You’ve mined the free FamilySearch website for historical census, court and vital records about your ancestors, but have you surfed your way over to FamilySearch’s collection of digitized family history books?
The 220,000 books can be hard to find, located as they are in a different section of FamilySearch from the site’s well-known historical records. But once you find them, you may be able to tap into record indexes, local histories and others’ research mentioning your relatives. Our tips, derived in part from the book The Unofficial Guide to FamilySearch.org (Family Tree Books), will guide you to genealogy success in FamilySearch Family History Books.
Digital Library Collection
FamilySearch gives you access to digitized local record indexes, genealogies, family histories, county and local histories, genealogical society newsletters, gazetteers, school yearbooks and more. To find them, go to the home page, look under the Search menu and choose Books.
The collection contains digitized publications from FamilySearch’s Family History Library and other libraries and historical societies, including:
- Allen County Public Library in Fort Wayne, Ind.
- Brigham Young University Harold B. Lee Library in Provo, Utah
- Brigham Young University Idaho David O. McKay Library
- Brigham Young University Hawaii Joseph F. Smith Library
- Church History Library for the Church of Jesus Christ of Latter-day Saints, of which FamilySearch is a branch
- Historical Society of Pennsylvania
- Houston Public Library’s Clayton Center for Genealogical Research in Texas
- Mid-Continent Public Library’s Midwest Genealogy Center in Independence, Mo.
- Onondaga County Public Library in Syracuse, NY
Searching the Digital Library
The search here isn’t quite as sophisticated as what you’re used to from searching the site’s historical records. “Family History Books wasn’t developed by FamilySearch,” says FamilySearch Book Scanning Partnerships Manager Dennis Meldrum. “It’s part of a digital content management system that we purchased from Ex Libris, a major library software vendor. We were able to ‘skin it’ so it has a FamilySearch look.”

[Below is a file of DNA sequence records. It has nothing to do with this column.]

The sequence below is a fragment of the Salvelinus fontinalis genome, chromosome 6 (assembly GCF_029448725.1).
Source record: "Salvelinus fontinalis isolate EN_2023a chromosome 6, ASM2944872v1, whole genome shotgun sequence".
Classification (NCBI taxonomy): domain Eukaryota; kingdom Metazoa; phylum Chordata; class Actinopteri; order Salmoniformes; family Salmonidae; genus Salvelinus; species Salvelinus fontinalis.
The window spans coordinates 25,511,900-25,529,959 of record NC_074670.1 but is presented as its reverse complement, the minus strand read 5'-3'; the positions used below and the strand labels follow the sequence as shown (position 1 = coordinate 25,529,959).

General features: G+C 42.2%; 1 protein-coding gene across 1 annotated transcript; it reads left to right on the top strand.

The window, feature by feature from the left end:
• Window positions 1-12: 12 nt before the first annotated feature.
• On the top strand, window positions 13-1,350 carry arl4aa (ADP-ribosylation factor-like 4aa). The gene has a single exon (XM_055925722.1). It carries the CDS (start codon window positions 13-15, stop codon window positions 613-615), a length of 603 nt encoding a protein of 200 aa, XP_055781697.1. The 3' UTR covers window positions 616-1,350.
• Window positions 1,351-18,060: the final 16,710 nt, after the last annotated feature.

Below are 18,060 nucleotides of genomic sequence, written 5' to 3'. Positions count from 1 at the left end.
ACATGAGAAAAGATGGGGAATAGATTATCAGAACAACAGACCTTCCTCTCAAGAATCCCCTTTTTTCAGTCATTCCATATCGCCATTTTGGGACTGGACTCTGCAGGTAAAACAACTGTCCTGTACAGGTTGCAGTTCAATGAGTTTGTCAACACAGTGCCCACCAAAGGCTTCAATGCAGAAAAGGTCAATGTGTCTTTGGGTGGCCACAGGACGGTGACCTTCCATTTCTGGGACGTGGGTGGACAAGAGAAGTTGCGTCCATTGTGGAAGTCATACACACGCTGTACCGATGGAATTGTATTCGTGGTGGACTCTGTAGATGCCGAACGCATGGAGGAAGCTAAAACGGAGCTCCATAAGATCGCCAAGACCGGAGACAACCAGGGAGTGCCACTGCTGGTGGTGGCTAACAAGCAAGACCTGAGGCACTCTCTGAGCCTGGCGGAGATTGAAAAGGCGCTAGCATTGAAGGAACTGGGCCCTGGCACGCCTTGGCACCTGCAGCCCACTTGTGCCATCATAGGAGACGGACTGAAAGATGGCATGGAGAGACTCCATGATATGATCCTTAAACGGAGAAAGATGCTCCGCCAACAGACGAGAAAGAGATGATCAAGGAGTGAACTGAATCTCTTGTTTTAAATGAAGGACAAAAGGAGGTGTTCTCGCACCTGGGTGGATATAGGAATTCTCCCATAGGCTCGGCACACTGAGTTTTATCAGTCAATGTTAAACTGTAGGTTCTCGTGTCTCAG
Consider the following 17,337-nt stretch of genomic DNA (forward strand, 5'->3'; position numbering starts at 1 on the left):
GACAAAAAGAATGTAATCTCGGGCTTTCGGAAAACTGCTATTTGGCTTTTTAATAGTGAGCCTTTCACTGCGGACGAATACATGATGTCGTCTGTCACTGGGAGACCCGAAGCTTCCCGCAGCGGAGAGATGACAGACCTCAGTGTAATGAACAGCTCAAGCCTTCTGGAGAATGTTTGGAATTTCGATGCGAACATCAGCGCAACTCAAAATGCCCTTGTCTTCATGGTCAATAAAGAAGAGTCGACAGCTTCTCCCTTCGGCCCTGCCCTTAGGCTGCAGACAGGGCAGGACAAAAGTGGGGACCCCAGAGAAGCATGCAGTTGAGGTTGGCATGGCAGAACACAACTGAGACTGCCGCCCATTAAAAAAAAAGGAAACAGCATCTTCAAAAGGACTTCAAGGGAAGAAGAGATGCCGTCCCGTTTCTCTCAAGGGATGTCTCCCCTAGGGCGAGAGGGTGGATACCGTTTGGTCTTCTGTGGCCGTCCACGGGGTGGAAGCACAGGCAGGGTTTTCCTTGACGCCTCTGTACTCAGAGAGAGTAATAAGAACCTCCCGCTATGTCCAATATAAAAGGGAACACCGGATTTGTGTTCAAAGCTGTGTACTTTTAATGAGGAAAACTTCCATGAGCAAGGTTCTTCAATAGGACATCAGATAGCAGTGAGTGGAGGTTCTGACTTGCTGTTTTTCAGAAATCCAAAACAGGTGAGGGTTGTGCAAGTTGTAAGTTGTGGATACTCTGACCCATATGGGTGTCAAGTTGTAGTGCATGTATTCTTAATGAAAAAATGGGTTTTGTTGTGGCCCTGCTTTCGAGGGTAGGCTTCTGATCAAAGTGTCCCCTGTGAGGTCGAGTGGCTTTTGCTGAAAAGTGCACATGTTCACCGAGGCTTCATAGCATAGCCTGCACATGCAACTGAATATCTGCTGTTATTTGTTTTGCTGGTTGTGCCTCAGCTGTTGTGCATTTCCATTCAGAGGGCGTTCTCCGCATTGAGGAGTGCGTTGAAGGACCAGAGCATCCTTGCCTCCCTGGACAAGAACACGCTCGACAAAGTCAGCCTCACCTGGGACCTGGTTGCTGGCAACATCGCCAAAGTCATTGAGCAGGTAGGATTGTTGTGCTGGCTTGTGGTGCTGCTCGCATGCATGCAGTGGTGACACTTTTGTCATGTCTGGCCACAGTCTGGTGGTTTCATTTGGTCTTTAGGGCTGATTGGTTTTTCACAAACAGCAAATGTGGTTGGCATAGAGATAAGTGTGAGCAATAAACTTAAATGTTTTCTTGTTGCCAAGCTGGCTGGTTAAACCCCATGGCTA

You can search every word of the FamilySearch Family History Books thanks to optical character recognition (OCR) technology, a software that “reads” document images to create a searchable database. OCR works fairly well with typewritten pages, but there’s no built-in “sounds like” search to find variant spellings.
If you’re searching for a surname and a place, the simple search on the Family History Books home page will serve you well. This search looks for your search term(s) anywhere in a book or in its accompanying metadata (information from the book’s catalog entry, such as the title, author and item description). You also can use several search tricks:
- Enclose a phrase in quotation marks to find those exact words, in the order specified, in the book or metadata, as in “Nancy Josephine Barnes.”
- Use the Boolean term OR (it must be capitalized) to find variant names, such as Joe OR Joey OR Joseph Blackwell. The search will look for the word Blackwell plus any of the Joseph variants specified.
- Use NOT to exclude a word, for example, John Frost NOT Snow.
- Search with wildcards. An asterisk (*) will replace multiple characters, and a question mark (?) will replace a single character. For example, a search for the surname John*n finds publications with the name Johnson, Johnsen and Johnston.
You can enter any word or phrase as a search term. If your relative has an uncommon name, you could search on just that name. Otherwise, add a place he lived or another word associated with him, such as a spouse’s name or an employer, to help narrow your search. Try spelling variations of given names and surnames.
To find genealogies, try searching for a surname only, or a surname and a location where an ancestor lived. Search for a location to find local and country histories. Another option, especially if you’re looking for local histories, is to search for just a place, such as Springfield, Ohio. Then check the book’s table of contents and index for your family surnames.
Advanced searching techniques
When you use the Advanced Search, pull-down menus let you add criteria such as a subject or title, specify the type of item you’re looking for and run Boolean searches.
The Advanced Search form lets you enter search terms in two fields. Each field has the following drop-down menus to let you select options to broaden or narrow your searches:
- Any: This menu lets you specify where in the books you want to find the search term. Options include Any (anywhere), Primary Subject (a subject assigned during the FHL’s cataloging process), a Periodical Title (unless you want to limit your results to periodicals, don’t use this selection), Full Text or Reviewed Materials (titles marked by the history department of the Church of Jesus Christ of Latter-day Saints—this won’t apply for most searchers).
- Contains: Choose whether you want your search term to appear in the publication exactly as you typed it (Is Exact), or whether your search term can be part of another phrase or sentence (Contains). The Is Exact option can be helpful for narrowing your search results, and does the same thing as using quotation marks in a simple search.